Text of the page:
So adding all of these estimated figures togethor with the assumed 40 million cost of the game + the likely 100 million dollar ad budget spent over 5 years + the 20 million of patching/post development costs + 30 million cost of burning crusade/wrath of the litch king you wind up with a total game cost for wow of - 345 million dollars.

Now, the tricky part with wow is revenue. It costs 20 dollars a month in some parts of the world to play it but I'm pretty sure it's more like 5 or 10 dollars in some parts of asia. I'll average out the wow monthly subscriber fee to a sort of comprimised amount of 15 dollars a month as well as averaging out the number of players at 5 million over 5 years(4.5 billion). Next I'll assume that each of those 11 million subscribers got atleast 30 days of play for free, next I'll assume that 30% of copies were sold for 50 dollars(381 million in revenue), 30% at 30 dollars(69 million) and 40% at 20 dollars(61 million). I'll also assume burning crusade is at 6 million copies sold @ a cost of 40 dollars(168 million).

Given these astronomical numbers wow is a HUGE return on investment, makes me believe my numbers are either somewhat flawed or blizzard is ripping us off :p Total revenue to date for world of warcraft is a staggering 5 billion dollars at a total cost of ~350 million dollars. This means for every dollar blizzard spent on the game they made 14 back. Even if my numbers a little low, like say it cost even 1 billion dollars to build wow to date , that's still 5 dollars made for every dollar spent. Absolutly obscene really.

Conclusion
Well I hope you've enjoyed my wall of text, feel free to google some of this stuff yourself and I actually do hope someone comes up with more accurate figures then what I found but until that time I hope you found this an interesting look into the world of MMO gaming. It's really no suprise why so many companies want a piece of the pie when it comes to the genre, people complain when a new one doesn't "take a dent out of wow" but thats pretty much an impossibility at this point. As I've demonstrated though, it doesn't take much of a subscriber base to keep a game afloat. Which is why there are a number of MMO's out there today with subscriptions ranging from 20-150,000 and they still exist and recieve support.
 

ToxicAdam

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Dec 30, 2004
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Where does the money come from to get MMO's off the ground? Outside investors (venture capitalists) or established banks and lending houses? Or a combination of both?

I always thought a great way to make money was to establish an MMO, round up capital from VC's, pay yourself handsomely during development, then pull the plug once the money runs dry. A modern day gold prospecting scam/outfit.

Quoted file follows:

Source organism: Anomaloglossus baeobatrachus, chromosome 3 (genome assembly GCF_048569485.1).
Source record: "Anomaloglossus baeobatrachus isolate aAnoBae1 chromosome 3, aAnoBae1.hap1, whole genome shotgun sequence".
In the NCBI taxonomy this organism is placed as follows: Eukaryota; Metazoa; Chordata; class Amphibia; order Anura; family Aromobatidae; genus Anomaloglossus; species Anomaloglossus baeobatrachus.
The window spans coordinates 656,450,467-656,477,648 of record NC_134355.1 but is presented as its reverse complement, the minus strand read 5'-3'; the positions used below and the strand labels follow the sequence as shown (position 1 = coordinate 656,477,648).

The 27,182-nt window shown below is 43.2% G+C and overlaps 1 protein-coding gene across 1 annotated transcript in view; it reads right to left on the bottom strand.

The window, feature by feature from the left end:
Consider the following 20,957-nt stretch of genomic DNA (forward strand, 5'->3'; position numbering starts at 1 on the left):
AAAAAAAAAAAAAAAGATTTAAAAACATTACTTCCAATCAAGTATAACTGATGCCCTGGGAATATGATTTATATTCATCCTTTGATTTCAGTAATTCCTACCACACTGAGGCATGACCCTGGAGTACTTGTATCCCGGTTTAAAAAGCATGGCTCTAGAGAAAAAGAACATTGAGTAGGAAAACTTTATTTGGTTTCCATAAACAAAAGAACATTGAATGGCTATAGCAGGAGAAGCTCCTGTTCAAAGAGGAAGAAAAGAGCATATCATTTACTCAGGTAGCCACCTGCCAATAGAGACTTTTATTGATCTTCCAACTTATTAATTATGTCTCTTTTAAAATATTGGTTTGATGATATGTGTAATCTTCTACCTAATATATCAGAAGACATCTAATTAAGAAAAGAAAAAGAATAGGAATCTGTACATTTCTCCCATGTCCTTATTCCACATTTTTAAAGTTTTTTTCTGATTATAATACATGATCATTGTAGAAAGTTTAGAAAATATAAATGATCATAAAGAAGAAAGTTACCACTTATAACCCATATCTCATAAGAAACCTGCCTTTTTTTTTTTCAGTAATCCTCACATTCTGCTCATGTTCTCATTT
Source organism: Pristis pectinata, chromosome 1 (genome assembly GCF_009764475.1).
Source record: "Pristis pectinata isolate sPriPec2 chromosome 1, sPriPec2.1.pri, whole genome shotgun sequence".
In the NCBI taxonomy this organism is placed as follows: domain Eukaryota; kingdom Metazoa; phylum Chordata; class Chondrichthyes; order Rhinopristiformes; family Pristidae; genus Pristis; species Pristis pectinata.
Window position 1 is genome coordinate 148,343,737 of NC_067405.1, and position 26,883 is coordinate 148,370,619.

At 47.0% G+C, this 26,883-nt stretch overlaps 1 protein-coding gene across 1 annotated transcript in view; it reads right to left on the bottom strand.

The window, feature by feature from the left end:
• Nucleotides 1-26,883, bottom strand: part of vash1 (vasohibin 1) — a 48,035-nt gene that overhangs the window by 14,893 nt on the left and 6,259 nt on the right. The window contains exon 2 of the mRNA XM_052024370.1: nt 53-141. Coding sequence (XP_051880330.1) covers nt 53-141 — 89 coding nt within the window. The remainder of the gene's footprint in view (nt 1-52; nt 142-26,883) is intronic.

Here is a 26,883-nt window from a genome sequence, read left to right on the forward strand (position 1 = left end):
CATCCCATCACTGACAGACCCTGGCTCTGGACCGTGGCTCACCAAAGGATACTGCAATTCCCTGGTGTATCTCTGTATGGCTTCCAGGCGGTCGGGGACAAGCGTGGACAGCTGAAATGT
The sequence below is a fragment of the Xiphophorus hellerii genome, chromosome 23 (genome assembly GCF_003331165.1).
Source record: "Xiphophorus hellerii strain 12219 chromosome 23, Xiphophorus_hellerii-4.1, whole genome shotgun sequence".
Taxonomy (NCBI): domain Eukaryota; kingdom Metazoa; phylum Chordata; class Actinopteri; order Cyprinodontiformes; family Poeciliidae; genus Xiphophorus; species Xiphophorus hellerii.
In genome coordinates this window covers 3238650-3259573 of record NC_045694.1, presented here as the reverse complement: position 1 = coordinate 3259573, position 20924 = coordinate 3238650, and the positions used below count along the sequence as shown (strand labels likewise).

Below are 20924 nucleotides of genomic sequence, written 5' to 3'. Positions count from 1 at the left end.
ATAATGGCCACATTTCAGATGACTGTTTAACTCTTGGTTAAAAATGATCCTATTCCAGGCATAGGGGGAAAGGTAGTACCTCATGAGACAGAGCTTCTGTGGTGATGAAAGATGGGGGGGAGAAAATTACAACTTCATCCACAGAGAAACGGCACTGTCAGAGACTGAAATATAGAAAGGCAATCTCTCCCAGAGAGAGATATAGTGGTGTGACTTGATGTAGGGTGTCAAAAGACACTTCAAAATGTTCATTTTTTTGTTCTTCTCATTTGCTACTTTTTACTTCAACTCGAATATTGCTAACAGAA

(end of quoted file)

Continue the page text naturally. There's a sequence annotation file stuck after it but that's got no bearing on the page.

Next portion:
Pachinko

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Well that's just the rub right there isn't it? that 53.5 million doesn't just come out of thin air and simply breaking even won't do you any good. You've gotta sell stocks and get investments from hundreds maybe even thousands of people to get say 60 million dollars to keep the game afloat for atleast 3 years and then promise them that they'll make their money back in a year and make X% profit the year after followed by X+y% and so on and so forth. WOW would have been an gold mine to throw money at in the early days. Imagine it's 2001 and blizzards stock is at say 5 dollars a share so you buy 1000 shares of their company, even at the 5:1 return I wrote above you'd make 25000 dollars after only 5 years. Now imagine if you invested 10,000,000 in the company.

This is why I can't imagine it's that hard to get investors, you take a loan of 10 million from the bank and get 10 million from investments and after 3 years you've made say 50 million on the game so the company doubled in size financially, you can hire more people to make more games or simply bank the cash to support future projects without backers, whatever.
 

sankao

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Jan 20, 2007
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Pachinko said:
Well that's just the rub right there isn't it? that 53.5 million doesn't just come out of thin air and simply breaking even won't do you any good. You've gotta sell stocks and get investments from hundreds maybe even thousands of people to get say 60 million dollars to keep the game afloat for atleast 3 years and then promise them that they'll make their money back in a year and make X% profit the year after followed by X+y% and so on and so forth. WOW would have been an gold mine to throw money at in the early days. Imagine it's 2001 and blizzards stock is at say 5 dollars a share so you buy 1000 shares of their company, even at the 5:1 return I wrote above you'd make 25000 dollars after only 5 years. Now imagine if you invested 10,000,000 in the company.